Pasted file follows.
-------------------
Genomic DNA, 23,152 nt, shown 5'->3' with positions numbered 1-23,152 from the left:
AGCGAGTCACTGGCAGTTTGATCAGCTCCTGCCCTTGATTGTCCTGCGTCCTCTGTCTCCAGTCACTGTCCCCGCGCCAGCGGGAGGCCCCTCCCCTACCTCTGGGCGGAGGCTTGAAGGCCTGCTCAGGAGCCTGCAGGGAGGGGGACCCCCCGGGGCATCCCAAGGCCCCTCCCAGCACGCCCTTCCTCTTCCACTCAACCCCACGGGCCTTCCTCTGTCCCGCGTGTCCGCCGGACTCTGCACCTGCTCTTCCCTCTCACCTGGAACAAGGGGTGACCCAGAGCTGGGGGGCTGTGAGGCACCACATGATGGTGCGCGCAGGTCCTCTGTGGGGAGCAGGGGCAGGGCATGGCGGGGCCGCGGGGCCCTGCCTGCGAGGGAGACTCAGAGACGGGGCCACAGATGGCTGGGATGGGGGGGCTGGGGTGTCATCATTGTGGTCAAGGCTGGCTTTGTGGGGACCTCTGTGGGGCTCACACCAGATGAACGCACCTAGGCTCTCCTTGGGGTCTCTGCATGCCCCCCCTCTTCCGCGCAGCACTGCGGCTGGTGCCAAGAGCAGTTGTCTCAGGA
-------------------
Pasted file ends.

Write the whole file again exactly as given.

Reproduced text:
Genomic DNA, 23,152 nt, shown 5'->3' with positions numbered 1-23,152 from the left:
AGCGAGTCACTGGCAGTTTGATCAGCTCCTGCCCTTGATTGTCCTGCGTCCTCTGTCTCCAGTCACTGTCCCCGCGCCAGCGGGAGGCCCCTCCCCTACCTCTGGGCGGAGGCTTGAAGGCCTGCTCAGGAGCCTGCAGGGAGGGGGACCCCCCGGGGCATCCCAAGGCCCCTCCCAGCACGCCCTTCCTCTTCCACTCAACCCCACGGGCCTTCCTCTGTCCCGCGTGTCCGCCGGACTCTGCACCTGCTCTTCCCTCTCACCTGGAACAAGGGGTGACCCAGAGCTGGGGGGCTGTGAGGCACCACATGATGGTGCGCGCAGGTCCTCTGTGGGGAGCAGGGGCAGGGCATGGCGGGGCCGCGGGGCCCTGCCTGCGAGGGAGACTCAGAGACGGGGCCACAGATGGCTGGGATGGGGGGGCTGGGGTGTCATCATTGTGGTCAAGGCTGGCTTTGTGGGGACCTCTGTGGGGCTCACACCAGATGAACGCACCTAGGCTCTCCTTGGGGTCTCTGCATGCCCCCCCTCTTCCGCGCAGCACTGCGGCTGGTGCCAAGAGCAGTTGTCTCAGGA